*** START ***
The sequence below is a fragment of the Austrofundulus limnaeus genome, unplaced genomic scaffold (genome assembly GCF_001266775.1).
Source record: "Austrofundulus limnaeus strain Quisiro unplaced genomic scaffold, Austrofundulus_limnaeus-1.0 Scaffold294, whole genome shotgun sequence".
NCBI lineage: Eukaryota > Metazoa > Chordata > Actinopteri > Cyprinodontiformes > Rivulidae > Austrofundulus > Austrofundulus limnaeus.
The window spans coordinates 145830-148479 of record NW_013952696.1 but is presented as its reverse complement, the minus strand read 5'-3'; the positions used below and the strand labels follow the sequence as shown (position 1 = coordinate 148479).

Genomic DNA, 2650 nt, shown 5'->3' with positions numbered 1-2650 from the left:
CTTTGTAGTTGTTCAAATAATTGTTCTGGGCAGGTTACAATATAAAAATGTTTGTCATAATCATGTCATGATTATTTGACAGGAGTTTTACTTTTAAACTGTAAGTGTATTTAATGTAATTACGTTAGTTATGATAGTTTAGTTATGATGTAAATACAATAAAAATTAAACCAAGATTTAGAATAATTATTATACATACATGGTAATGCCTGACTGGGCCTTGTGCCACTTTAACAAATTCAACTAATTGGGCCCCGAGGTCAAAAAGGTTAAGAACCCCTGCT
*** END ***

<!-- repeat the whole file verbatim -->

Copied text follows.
The sequence below is a fragment of the Austrofundulus limnaeus genome, unplaced genomic scaffold (genome assembly GCF_001266775.1).
Source record: "Austrofundulus limnaeus strain Quisiro unplaced genomic scaffold, Austrofundulus_limnaeus-1.0 Scaffold294, whole genome shotgun sequence".
NCBI lineage: Eukaryota > Metazoa > Chordata > Actinopteri > Cyprinodontiformes > Rivulidae > Austrofundulus > Austrofundulus limnaeus.
The window spans coordinates 145830-148479 of record NW_013952696.1 but is presented as its reverse complement, the minus strand read 5'-3'; the positions used below and the strand labels follow the sequence as shown (position 1 = coordinate 148479).

Genomic DNA, 2650 nt, shown 5'->3' with positions numbered 1-2650 from the left:
CTTTGTAGTTGTTCAAATAATTGTTCTGGGCAGGTTACAATATAAAAATGTTTGTCATAATCATGTCATGATTATTTGACAGGAGTTTTACTTTTAAACTGTAAGTGTATTTAATGTAATTACGTTAGTTATGATAGTTTAGTTATGATGTAAATACAATAAAAATTAAACCAAGATTTAGAATAATTATTATACATACATGGTAATGCCTGACTGGGCCTTGTGCCACTTTAACAAATTCAACTAATTGGGCCCCGAGGTCAAAAAGGTTAAGAACCCCTGCT